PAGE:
All About Estates

Tips on Bringing a Passing of Accounts Application – Part 3

Today’s blog is a continuation of my series[1] on bringing an application to pass accounts (the “Passing Application”).[2]  After the hearing date is set with the court office and the notice of application issued, the next step is to serve the beneficiaries.  The beneficiaries then have an opportunity to review the accounts and respond.

What documents must you serve on the beneficiaries?

The Ontario Rules only require that you serve the notice of application and the draft judgment sought on each person who has a contingent or vested interest in the estate.[3]  If you are required to serve the Public Guardian and Trustee or the Children’s Lawyer, in addition to the above documents, you must also serve them with the accounts, the affidavit verifying the accounts, the certificate of appointment and the latest judgment if there has been a prior passing of accounts,[4] i.e. all the documents contained in the application record.  Similarly, if a beneficiary has an attorney acting for them under a continuing power of attorney for property or a guardian of property, you must serve them with the application record documents.[5]

What documents may you want to provide to the beneficiaries?

Practically speaking, you may decide to serve some or all of the beneficiaries with the application record, rather than just the notice of application and the draft judgment required by the Ontario Rules.  Some factors to consider when making this decision are (i) the beneficiary’s interest in the estate; (ii) the number of beneficiaries; and (iii) the size of the accounts.  For example, if you have a large class of beneficiaries with a very remote contingent interest, it may be expensive to serve them with the application record and they may not have any desire to see these materials.  But, if you have beneficiaries who you know or anticipate will be interested in the Passing Application, it may save time and money to initially provide them with the complete materials.

You may also consider providing the beneficiaries with a letter summarizing the salient aspects of the estate/trust and the accounts, and which outlines the steps taken by the executor/trustee during the accounting period.  The goal is to facilitate reviewing the accounts by the beneficiaries.  The accounts in court passing format are not a familiar form of accounting to most people and it may help to “tell the story” in a letter.  If there has not been ongoing communication between the executor/trustee and beneficiaries during the accounting period, this may be advisable rather than simply dropping the Passing Application materials on the beneficiaries without any explanation.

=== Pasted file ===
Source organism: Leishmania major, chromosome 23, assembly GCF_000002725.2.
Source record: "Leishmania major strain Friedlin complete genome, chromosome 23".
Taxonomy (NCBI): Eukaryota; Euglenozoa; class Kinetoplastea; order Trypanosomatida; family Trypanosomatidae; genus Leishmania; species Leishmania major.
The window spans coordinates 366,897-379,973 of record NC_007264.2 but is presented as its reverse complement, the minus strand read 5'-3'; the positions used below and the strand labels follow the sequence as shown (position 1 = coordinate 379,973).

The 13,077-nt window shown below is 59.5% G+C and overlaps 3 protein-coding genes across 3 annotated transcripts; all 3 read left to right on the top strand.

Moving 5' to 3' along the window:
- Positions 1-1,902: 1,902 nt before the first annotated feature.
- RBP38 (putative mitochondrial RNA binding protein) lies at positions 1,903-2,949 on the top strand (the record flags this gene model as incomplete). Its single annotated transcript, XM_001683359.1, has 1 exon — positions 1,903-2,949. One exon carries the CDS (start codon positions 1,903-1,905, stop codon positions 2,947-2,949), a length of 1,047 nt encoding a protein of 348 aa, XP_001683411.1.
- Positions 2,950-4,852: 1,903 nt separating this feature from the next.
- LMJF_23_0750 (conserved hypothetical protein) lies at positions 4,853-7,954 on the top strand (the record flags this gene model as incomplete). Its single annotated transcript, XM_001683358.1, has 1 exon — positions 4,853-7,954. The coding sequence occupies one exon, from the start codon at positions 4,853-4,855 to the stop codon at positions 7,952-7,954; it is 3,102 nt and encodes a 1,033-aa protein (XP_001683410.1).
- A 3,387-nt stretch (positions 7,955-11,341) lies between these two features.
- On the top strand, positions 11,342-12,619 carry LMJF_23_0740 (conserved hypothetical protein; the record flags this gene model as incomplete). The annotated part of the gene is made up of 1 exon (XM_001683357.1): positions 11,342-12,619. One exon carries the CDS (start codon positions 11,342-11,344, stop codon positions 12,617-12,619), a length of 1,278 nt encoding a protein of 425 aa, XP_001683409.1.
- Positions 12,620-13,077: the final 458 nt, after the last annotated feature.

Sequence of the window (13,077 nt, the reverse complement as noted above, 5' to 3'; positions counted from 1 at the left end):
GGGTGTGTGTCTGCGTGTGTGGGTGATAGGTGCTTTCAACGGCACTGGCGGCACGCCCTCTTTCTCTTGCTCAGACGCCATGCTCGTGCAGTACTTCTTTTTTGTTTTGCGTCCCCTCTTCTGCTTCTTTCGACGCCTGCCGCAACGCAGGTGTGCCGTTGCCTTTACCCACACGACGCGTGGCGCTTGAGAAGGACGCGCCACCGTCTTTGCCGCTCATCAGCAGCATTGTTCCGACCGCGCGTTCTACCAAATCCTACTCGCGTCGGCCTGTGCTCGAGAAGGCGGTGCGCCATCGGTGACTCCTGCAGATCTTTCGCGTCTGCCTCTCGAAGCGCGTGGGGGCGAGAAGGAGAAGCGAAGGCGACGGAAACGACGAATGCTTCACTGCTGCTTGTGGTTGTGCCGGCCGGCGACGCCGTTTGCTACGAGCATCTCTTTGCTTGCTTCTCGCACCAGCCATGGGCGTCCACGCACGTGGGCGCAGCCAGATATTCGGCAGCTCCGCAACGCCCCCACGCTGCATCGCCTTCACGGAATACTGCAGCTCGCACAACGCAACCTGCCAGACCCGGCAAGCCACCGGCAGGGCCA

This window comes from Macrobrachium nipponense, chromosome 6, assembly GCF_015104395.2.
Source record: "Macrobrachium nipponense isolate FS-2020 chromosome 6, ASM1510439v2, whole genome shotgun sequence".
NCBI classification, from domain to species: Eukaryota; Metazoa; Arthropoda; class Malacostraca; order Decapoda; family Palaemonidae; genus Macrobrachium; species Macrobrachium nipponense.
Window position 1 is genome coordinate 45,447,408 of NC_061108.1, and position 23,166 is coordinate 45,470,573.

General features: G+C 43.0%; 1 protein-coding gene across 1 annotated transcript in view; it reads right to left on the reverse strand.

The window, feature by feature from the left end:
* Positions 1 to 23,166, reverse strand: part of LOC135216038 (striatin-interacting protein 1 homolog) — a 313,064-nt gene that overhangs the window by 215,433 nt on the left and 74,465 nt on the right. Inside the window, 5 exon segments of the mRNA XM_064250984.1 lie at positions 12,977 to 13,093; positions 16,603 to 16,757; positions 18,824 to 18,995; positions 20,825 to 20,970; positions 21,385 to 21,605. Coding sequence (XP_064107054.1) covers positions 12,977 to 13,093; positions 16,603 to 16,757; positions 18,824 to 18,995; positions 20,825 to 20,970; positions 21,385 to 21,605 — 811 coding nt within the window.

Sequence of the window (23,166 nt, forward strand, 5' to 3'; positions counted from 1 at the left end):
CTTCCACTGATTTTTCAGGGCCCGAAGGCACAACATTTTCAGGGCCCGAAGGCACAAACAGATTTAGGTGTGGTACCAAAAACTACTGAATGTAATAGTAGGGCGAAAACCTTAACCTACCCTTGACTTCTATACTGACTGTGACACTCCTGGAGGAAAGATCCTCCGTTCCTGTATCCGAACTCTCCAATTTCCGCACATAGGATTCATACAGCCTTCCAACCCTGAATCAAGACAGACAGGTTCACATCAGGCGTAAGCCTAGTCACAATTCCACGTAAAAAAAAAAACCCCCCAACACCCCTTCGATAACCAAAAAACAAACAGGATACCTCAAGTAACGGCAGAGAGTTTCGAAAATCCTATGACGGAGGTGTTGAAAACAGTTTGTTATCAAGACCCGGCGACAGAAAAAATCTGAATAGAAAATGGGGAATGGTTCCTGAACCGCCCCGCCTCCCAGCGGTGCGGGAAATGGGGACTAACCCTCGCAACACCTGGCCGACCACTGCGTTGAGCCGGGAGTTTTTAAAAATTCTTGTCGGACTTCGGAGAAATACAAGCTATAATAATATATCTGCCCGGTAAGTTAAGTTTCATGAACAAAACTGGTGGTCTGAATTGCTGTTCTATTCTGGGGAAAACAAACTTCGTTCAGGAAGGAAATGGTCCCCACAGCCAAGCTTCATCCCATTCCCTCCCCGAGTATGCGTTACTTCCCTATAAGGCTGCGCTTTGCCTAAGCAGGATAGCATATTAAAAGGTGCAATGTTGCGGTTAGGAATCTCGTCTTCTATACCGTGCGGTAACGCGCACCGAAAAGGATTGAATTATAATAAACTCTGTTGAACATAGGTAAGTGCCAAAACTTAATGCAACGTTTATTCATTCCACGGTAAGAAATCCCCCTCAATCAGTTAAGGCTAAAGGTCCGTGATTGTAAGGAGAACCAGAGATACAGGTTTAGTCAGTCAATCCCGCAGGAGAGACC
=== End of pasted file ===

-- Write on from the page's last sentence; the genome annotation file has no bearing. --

How does a beneficiary respond?

The notice of application form sets out the different ways in which a beneficiary may respond to the Passing Application, how to claim costs for having a lawyer review the accounts for them, and the relevant timetables to take the various steps.

A beneficiary has the following options available, depending on how they wish to participate in the Passing Application:

  • No action is required if a beneficiary is satisfied with the executor’s/trustee’s accounting and claim for compensation and if they do not wish to be involved any further in the passing of accounts process.[6]
  • If a beneficiary does not object to the accounts or the claim for compensation, but they wish to receive notice of any further steps in the Passing Application, they would serve a request for further notice in passing of accounts (Form 74.45.1). This form must be served on the executor/trustee or their lawyer and be filed with proof of service in the court office at least 35 days before the hearing date specified in the notice of application.[7]
  • If a beneficiary wishes to object to the accounts and/or the claim for compensation, they would serve a notice of objection to accounts (Form 74.45). The time period to serve and file this document is at least 35 days before the hearing date.[8]

In my next blog I will set out some things to consider when preparing or responding to a notice of objection to accounts.  Thanks for reading.

[1] and

[2] The court rules regarding passing of accounts are set out in rules 74.16, 74.17 and 74.18 of the Rules of Civil Procedure (Ontario) (the “Ontario Rules”).

[3] Rule 74.18(3).

[4] Rule 74.18(3.1).

[5] Rule 74.18(3.2).

[6] Rule 74.18(8.2).

[7] Rule 74.18(8).

[8] Rule 74.18(7).

About Betty Laidlaw
Betty Laidlaw is a law clerk in the Trusts, Wills, Estates and Charities group at Fasken, with over 30 years experience. Betty has extensive experience assisting executors and trustees in managing complex, high-value estates and trusts. Betty specializes in the administration of estates and trusts and also focuses on estate accounting and estate litigation. Betty has received a Certificate in Estate and Trust Administration (CETA) from STEP Canada which denotes excellence in the industry. With this Certificate, Betty has received professional recognition as a specialist in estate and trust management. Betty is an affiliate member of STEP Canada and an associate member of the Institute of Law Clerks of Ontario. Email:

1 Comment

  1. Sarah Cameron

    July 9, 2021 - 1:20 pm

    Thank you Betty!! Awesome job. I like the idea of the cover letter highlighting what has occurred.

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